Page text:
Quizzically Musing

Watching the madness

Posts Tagged ‘Victoria

Ted Baillieu – a real Liberal at last?

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Politics has taken a bit of a back seat in my life lately but I was pleased to read this article in today’s edition of The Age.  Budget tells us much about Ted Baillieu the man.

I’m not going to attempt to delve into the state budget details: what I am interested in here is a leader who looked to help the marginalised and disavantaged in our society.  For some reason, over the last couple of decades, the view of Liberal philosophy by the “man in the street” seems to have changed.  Even I changed my vote once at Federal level in frustration at what I perceived as an idealogical shift that seemed to put us more in line with the American Republicans, so perhaps the party was itself driving the changed view.

Politics is, it is said, a dangerous game.  I do not consider it dangerous for the politicians: it is a dangerous game for the people.  While the politicians are busy point scoring, they are often using us, the people, as the football.  I’d like to believe we can have more genuine policy and less crap tit for tat media sound bites.  I don’t want to read about how bad one side thinks the other is all the time, I want to know what the alternatives being offered are!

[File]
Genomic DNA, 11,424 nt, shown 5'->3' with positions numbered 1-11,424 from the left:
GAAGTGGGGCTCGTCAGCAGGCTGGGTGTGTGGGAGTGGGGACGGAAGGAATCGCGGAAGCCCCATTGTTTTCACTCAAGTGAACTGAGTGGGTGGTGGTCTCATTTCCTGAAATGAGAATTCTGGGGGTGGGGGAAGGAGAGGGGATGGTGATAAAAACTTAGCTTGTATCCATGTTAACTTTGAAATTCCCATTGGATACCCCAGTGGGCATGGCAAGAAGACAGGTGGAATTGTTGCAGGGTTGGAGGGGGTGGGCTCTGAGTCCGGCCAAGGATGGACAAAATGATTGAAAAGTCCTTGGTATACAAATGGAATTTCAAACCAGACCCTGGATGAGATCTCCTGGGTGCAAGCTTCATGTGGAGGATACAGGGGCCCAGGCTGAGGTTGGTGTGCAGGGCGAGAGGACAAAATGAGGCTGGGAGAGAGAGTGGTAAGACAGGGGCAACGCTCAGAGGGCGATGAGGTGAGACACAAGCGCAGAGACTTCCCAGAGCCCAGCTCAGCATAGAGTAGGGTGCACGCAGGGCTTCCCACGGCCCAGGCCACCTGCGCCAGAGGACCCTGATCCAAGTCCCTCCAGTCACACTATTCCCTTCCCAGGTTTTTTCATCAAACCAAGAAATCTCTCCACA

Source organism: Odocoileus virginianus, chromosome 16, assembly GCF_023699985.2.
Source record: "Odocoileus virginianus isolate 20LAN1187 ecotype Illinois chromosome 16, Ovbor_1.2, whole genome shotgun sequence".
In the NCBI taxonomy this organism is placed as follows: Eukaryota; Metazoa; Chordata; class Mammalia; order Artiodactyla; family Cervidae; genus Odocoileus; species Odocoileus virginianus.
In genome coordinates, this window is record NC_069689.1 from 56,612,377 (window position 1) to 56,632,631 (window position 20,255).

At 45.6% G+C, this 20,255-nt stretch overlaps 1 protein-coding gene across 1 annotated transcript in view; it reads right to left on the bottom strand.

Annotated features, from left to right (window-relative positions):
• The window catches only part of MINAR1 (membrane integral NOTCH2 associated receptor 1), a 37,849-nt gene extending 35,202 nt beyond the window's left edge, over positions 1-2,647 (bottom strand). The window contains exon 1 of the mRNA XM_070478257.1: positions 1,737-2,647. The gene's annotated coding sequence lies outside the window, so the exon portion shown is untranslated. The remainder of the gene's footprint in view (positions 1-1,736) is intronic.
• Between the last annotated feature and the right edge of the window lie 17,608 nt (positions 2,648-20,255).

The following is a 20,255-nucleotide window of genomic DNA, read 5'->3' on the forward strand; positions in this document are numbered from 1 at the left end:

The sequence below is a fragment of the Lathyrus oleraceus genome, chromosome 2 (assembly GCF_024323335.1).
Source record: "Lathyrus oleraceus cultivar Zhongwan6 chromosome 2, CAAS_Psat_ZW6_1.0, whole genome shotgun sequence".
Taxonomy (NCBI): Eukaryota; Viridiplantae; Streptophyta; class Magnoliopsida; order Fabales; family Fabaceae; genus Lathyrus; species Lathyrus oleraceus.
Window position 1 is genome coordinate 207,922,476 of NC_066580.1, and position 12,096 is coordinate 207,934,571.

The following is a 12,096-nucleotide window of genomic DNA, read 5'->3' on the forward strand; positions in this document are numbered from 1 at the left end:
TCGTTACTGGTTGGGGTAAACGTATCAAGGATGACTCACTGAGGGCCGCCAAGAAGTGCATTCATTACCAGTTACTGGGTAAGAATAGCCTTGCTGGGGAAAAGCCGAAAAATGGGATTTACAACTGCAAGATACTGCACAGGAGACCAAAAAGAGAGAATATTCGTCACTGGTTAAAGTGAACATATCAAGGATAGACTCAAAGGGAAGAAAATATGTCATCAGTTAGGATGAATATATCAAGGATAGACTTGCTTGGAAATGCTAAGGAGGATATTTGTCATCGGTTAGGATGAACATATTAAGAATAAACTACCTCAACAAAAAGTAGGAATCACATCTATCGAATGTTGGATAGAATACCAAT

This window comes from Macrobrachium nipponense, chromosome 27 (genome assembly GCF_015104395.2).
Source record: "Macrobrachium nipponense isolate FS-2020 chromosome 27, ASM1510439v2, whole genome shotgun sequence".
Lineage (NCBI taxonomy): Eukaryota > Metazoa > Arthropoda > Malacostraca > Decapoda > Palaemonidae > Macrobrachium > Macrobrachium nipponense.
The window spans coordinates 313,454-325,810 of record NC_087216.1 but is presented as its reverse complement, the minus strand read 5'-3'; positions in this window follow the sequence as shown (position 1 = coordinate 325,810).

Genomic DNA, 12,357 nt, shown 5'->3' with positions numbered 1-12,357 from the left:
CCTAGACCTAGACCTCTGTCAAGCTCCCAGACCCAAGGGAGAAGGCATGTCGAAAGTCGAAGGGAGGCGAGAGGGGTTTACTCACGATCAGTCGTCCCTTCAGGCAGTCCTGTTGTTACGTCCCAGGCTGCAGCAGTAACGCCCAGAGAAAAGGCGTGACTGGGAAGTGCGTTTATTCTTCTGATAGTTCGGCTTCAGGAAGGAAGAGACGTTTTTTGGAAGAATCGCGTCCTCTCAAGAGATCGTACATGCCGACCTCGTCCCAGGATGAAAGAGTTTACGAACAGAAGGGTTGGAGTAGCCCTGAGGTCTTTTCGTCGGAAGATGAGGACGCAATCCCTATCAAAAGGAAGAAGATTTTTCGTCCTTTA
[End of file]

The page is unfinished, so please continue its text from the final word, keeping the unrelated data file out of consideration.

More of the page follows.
I trust Ted lives up to Farrah Tomazin’s assessment.

I’m feeling very encouraged!

 

Written by Robyn Dunphy

May 8, 2011 at 4:13 pm

Legal lunacy?

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I should not have been surprised when I read this.  But I am surprised.  This is nothing short of utter stupidity in my view.  Bureaucracy or red tape or something gone nutty.

Read the full article for how one in receipt of such an order is supposed to crystal ball the problem, but the crux of it is: